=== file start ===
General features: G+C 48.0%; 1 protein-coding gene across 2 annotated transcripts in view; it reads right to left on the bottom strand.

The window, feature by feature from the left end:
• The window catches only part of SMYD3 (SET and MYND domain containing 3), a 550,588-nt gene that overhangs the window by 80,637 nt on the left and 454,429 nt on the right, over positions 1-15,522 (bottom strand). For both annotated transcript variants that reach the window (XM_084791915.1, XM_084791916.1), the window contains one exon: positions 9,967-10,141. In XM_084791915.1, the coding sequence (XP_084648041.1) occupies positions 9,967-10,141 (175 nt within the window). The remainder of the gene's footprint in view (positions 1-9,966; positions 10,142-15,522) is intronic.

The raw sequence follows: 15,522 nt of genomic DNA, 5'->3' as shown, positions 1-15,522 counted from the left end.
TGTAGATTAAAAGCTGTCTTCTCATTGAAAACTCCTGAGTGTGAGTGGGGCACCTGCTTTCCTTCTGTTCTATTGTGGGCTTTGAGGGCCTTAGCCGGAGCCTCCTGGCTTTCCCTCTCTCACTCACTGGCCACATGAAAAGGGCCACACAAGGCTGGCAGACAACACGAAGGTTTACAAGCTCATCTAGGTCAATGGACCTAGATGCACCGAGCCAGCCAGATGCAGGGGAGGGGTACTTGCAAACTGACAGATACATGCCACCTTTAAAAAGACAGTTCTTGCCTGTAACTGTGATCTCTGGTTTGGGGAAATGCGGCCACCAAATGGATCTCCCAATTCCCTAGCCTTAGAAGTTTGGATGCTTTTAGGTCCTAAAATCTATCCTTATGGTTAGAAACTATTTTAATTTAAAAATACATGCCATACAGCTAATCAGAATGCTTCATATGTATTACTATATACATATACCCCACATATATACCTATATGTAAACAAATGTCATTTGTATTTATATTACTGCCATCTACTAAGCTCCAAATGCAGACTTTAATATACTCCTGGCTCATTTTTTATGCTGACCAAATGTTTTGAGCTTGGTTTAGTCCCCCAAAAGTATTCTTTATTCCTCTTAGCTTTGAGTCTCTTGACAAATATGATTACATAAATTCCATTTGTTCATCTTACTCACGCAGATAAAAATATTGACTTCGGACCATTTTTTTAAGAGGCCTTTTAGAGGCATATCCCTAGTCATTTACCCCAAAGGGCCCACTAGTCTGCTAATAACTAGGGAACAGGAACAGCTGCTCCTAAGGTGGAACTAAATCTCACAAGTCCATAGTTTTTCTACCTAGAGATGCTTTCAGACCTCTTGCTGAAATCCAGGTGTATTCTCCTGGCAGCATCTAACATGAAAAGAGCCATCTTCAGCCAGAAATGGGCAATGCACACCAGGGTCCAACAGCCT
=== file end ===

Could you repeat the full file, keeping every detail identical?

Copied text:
General features: G+C 48.0%; 1 protein-coding gene across 2 annotated transcripts in view; it reads right to left on the bottom strand.

The window, feature by feature from the left end:
• The window catches only part of SMYD3 (SET and MYND domain containing 3), a 550,588-nt gene that overhangs the window by 80,637 nt on the left and 454,429 nt on the right, over positions 1-15,522 (bottom strand). For both annotated transcript variants that reach the window (XM_084791915.1, XM_084791916.1), the window contains one exon: positions 9,967-10,141. In XM_084791915.1, the coding sequence (XP_084648041.1) occupies positions 9,967-10,141 (175 nt within the window). The remainder of the gene's footprint in view (positions 1-9,966; positions 10,142-15,522) is intronic.

The raw sequence follows: 15,522 nt of genomic DNA, 5'->3' as shown, positions 1-15,522 counted from the left end.
TGTAGATTAAAAGCTGTCTTCTCATTGAAAACTCCTGAGTGTGAGTGGGGCACCTGCTTTCCTTCTGTTCTATTGTGGGCTTTGAGGGCCTTAGCCGGAGCCTCCTGGCTTTCCCTCTCTCACTCACTGGCCACATGAAAAGGGCCACACAAGGCTGGCAGACAACACGAAGGTTTACAAGCTCATCTAGGTCAATGGACCTAGATGCACCGAGCCAGCCAGATGCAGGGGAGGGGTACTTGCAAACTGACAGATACATGCCACCTTTAAAAAGACAGTTCTTGCCTGTAACTGTGATCTCTGGTTTGGGGAAATGCGGCCACCAAATGGATCTCCCAATTCCCTAGCCTTAGAAGTTTGGATGCTTTTAGGTCCTAAAATCTATCCTTATGGTTAGAAACTATTTTAATTTAAAAATACATGCCATACAGCTAATCAGAATGCTTCATATGTATTACTATATACATATACCCCACATATATACCTATATGTAAACAAATGTCATTTGTATTTATATTACTGCCATCTACTAAGCTCCAAATGCAGACTTTAATATACTCCTGGCTCATTTTTTATGCTGACCAAATGTTTTGAGCTTGGTTTAGTCCCCCAAAAGTATTCTTTATTCCTCTTAGCTTTGAGTCTCTTGACAAATATGATTACATAAATTCCATTTGTTCATCTTACTCACGCAGATAAAAATATTGACTTCGGACCATTTTTTTAAGAGGCCTTTTAGAGGCATATCCCTAGTCATTTACCCCAAAGGGCCCACTAGTCTGCTAATAACTAGGGAACAGGAACAGCTGCTCCTAAGGTGGAACTAAATCTCACAAGTCCATAGTTTTTCTACCTAGAGATGCTTTCAGACCTCTTGCTGAAATCCAGGTGTATTCTCCTGGCAGCATCTAACATGAAAAGAGCCATCTTCAGCCAGAAATGGGCAATGCACACCAGGGTCCAACAGCCT